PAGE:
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What is Next in Irish Immigration? Service Improvement Plan 2018-2020
| Fatima Aydin

What is Next in Irish Immigration? Service Improvement Plan 2018-2020

According to the Irish Naturalisation and Immigration Service (INIS) there are roughly “250,000 immigration applications a year – for visas, registration of non-EEA nationals, residence permissions, international protection, and citizenship. In addition, up to 16 million passengers are expected to be immigrated by INIS through Dublin Airport.”

Ireland’s labour market has strengthened significantly over the past couple of years, a result of an improving economy and strong job growth. To ensure that the Irish Government continues to be responsive to the changing labour market and to customer needs, the INIS Service Improvement Plan sets out a series of recommendations to be addressed over the next two years. The Irish government aims to improve its immigration service and has put forward areas where they will tackle the inefficiencies in service delivery. These are welcome developments given that the Improvement Plan aims to promote the principle of designing the immigration services around customer needs.

What are some of the main points of the INIS report?

The authorities have identified five pillars to help shape the focus area for improvement. Those pillars are:

Pillar 1 – Mission, purpose and legislative context

Pillar 2 – Maintaining a safe and secure immigration system

Pillar 3 – Efficient and effective service delivery

Pillar 4 – Services designed based on customer needs

Pillar 5 – Investing resources in delivering change

To give effect to these pillars, the authorities have committed to the following actions:

  • To introduce an Immigration and Residency Reform Bill which will aim to modernize migration policy.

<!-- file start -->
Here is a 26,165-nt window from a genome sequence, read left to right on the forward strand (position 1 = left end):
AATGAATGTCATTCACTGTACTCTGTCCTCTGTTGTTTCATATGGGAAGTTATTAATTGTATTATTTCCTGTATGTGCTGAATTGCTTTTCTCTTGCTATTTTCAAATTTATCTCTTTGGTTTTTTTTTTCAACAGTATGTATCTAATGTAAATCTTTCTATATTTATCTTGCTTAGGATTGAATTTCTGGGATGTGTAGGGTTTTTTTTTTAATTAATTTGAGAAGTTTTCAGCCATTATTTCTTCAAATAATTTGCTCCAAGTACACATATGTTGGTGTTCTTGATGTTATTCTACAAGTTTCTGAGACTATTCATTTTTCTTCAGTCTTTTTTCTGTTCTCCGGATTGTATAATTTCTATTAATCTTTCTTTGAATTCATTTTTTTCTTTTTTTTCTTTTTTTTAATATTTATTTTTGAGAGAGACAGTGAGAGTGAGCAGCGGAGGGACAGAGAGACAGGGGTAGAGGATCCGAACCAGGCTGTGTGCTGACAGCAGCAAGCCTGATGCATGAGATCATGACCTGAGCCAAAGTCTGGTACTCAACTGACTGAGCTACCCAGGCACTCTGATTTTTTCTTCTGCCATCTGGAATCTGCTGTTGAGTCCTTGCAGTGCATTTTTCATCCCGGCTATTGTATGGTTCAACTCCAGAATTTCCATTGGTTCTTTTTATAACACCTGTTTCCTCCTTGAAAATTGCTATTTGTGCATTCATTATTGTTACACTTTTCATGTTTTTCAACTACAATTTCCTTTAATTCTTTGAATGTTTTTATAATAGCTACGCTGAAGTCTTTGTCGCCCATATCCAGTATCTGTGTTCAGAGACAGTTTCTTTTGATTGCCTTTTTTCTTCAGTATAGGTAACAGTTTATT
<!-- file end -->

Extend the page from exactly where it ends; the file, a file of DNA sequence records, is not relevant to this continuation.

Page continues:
• To enhance cooperation with other State agencies to ensure a cohesive approach to immigration and protection related matters and to ensure that the needs and rights of immigrants are met and respected. This would be along with ensuring that the immigration system reflects wider public policy priorities.
  • To combine the new Irish Residence Permit card (IRP) with the Public Services Card and integration of re-entry visa with registration functions. The latter of these aims will be implemented with effect from May 2019.
  • To implement new technologies to improve service delivery to customers including new online self-service capabilities and enhanced communications through the website and all communication channels.
  • To procure a new appointment and queue management system for the immigration Registration Offices and move from paper based application processing to decision making supported by technological advancements.
  • To increase border security and to work with the UK in enhancing the security of the Common Travel Area (CTA). This will include: ​
 
The installation of 20 eGates at Dublin Airport with CCTV, watchlist integration and additional eGates for airports new transfer facility.
  • To continue cooperation with the Garda National Immigration Bureau (GNIB) on investigations through Operation Vantage. This targets individuals suspected of participation in marriages of conveniences (marriages contracted for solely immigration purposes) and in particular those facilitating such activities.
  • Renewed focus on eliminating processing backlogs in key business areas, and particularly applications for international protection and residence on the basis of EU Treaty Rights. For example, it is planned to give new international protection cases a first instance decision within nine months by the end of 2019.
  • To prepare a list of skills and competencies required by staff to undertake the work in the immigration sections of the government.
  • To translate essential material from the government's immigration website into other languages and to translate signage in public offices into key foreign languages.
 
The report aims to encourage renewed focus and to achieve greater inter-agency co-operation. The improved processes will be introduced in order to meet the demands of customers and is the key in the context of increased migration into Ireland. This level of foresight and flexibility from the Irish Naturalisation and Immigration Service is unprecedented and incredibly progressive, with key milestone changes already being implemented, such as the abolition of re-entry visas and the introduction of a new right to work for certain migrant spouses.
 

For more information, please contact me at Fatima.Aydin@Fragomen.com